Tuesday, March 31, 2009

Produce Throwdown, Part 1: CSA vs PCC

I'm a lazy blogger. Okay, I said it. (although I do liveblog lunch every so often.)
I don't meticulously write down recipes, take pretty photos, or update my readers (HA!) daily on the fabulousness of my culinary lifestyle. Well, not on this blog anyway- twitter is another matter.

I do get pretty obsessive about certain things, one of which is frugality, especially when it comes to food. I'm the girl that takes 3 hours to go grocery shopping because I am deciding which of the 35 boxes of cereal will give me the most (financial, spiritual, culinary, volumetric) value.

Anyway, I recently signed up for a CSA in an effort to bring more fruits and veggies into my life, and immediately became obsessed as to whether paying 35 dollars a box was really the most frugal option. Visiting the farmers market every Saturday has become a ritual, and I'm a regular shopper at my lovely local PCC natural market - is going CSA really the best option?

Anyway, normally I would keep this kind of personal obsession...well, personal, but as several people online expressed interest, I've posted the bout for all to see.

New Roots Organics

New Roots is not strictly a CSA, but rather an organic delivery service that sources from several local farms in Washington such as Frog Song Farm and Dry Slough Orchard. I wanted to try them out for thier variety, the fact that you don't have to buy a whole season in advance and the fact that they deliver to your door. They drop off a big rubbermaid tub of food at your doorstep on a weekly or bi-weekly basis, depending on what you sign up for. The price of a regular box is 35 dollars, which is on par which what most CSA boxes cost around here for those who are more virtuous than I and only get single-farm CSA subscriptions.
New Roots, like many CSA-type operations, sources california produce during the winter, which is why I have zucchini and oranges in my box.

PCC Natural Markets
PCC is a Washington chain of natural foods stores, known for generally being awesome. They have a very wide selection of Organic and local produce, a bulk section, a big prepared foods deli, and lots of natural food type groceries of stuff that doesn't contain trans fats. I should also add that they have a great customer service presence on twitter (Hi, @Pcc!) that will give you price quotes and answer your grocery questions. They run on the pricey side, but that is standard for a natural foods store (although I have not personally done a price comparison with whole foods.) I've chosen them as my CSA's contender as it looks like they use the same wholesaler/sourcing for many items.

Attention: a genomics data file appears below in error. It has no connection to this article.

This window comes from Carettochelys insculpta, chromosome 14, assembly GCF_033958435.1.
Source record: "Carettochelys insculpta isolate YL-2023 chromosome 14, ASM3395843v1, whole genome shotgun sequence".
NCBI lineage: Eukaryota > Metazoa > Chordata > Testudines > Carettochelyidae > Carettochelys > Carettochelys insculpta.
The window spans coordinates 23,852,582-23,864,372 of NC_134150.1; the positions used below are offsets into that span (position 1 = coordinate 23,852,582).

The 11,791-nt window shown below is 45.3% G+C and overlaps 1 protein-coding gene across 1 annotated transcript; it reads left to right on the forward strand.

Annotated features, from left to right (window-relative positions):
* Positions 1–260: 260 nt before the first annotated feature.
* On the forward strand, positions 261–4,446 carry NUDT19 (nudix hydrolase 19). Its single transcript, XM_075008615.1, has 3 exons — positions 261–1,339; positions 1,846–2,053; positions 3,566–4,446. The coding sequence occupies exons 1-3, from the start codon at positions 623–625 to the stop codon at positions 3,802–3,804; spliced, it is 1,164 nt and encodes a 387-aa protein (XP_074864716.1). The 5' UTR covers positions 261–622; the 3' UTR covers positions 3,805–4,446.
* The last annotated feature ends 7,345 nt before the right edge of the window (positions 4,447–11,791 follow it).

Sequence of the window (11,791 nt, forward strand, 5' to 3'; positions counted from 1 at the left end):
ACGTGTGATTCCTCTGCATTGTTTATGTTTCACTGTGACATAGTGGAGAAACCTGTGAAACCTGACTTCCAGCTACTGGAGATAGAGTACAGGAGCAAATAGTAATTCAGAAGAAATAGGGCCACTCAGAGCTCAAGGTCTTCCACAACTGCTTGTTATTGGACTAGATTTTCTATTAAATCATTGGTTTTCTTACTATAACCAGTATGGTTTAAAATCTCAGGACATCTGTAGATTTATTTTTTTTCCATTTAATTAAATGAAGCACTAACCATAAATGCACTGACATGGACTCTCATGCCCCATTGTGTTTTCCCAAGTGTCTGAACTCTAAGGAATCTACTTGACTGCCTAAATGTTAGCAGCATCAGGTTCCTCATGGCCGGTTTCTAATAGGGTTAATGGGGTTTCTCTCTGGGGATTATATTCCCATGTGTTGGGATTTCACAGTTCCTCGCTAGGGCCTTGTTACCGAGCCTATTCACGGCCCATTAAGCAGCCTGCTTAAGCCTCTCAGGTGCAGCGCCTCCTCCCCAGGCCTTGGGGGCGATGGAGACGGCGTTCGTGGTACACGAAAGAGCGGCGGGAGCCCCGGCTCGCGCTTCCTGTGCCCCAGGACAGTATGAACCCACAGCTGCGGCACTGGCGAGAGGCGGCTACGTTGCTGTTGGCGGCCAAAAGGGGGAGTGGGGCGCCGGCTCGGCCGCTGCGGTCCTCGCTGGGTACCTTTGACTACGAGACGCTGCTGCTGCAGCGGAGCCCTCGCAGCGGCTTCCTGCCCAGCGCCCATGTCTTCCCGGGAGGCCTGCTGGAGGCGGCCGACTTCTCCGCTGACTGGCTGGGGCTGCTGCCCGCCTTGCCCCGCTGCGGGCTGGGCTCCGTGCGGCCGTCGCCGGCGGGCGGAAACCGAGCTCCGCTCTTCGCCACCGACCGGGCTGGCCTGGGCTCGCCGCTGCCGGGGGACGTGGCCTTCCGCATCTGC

COST - PCC: 41.09
(I have used prices of Organic produce only as all New Roots produce is organic)

COST - CSA: 35 Dollars

Okay, CSA wins this one. (although, admittedly, not by much.) Add to this the cost of gas driving to the store, plus the cost of all the extra stuff you probably would buy (bar of theo chocolate, that vegan gingersnap, etc).
However, If I was going to the grocery store I probably would not pick all this stuff up, especially the items out of my comfort zone, like kale. Also, its not like I'm going to stop going to the market for other stuff.

Tune in Saturday for Part Two of produce throwdown - CSA vs Farmers Market! (I'm VERY interested in this one, as the fate of my continued CSA membership rests on it.)


The Veggie Queen said...

As someone who has eschewed the CSA so that I can support many farmers at the farmer's market, I think that the box is as much about convenience as it is about value. With that said, why is kale out of your comfort zone? Easy to cook and yummy.

But that's also the upside of the box, you get things that you might not ordinarily purchase. You'll see how it goes.
It's usually not all about the money.

I discourage regular farmer's market shoppers from getting a CSA box. The market is also social and community time and we all need that.

Chakulablog said...

I love your comparison on this! We live in Everett, and buying a week's worth of organic produce either means driving to our closest PCC (Edmonds, 20 miles away) which we did for a while, or joining a CSA and picking up in Snohomish (10 miles away) which we switched to a few weeks ago. I've always wondered if the price was comparable, and this confirmed it. We have our CSA through Full Circle Farms, which ironically enough sends their produce to Whole Foods, PCC, and the SnoIsle co-op. Our box is $30 a week, and we have access to additions (besides more produce) of coffee, tea, honey, eggs and chocolate. We love it.

I also agree with you on branching out of your usual habits - kale, leeks, a wider variety of greens, etc. have all become welcome newbies in our kitchen.

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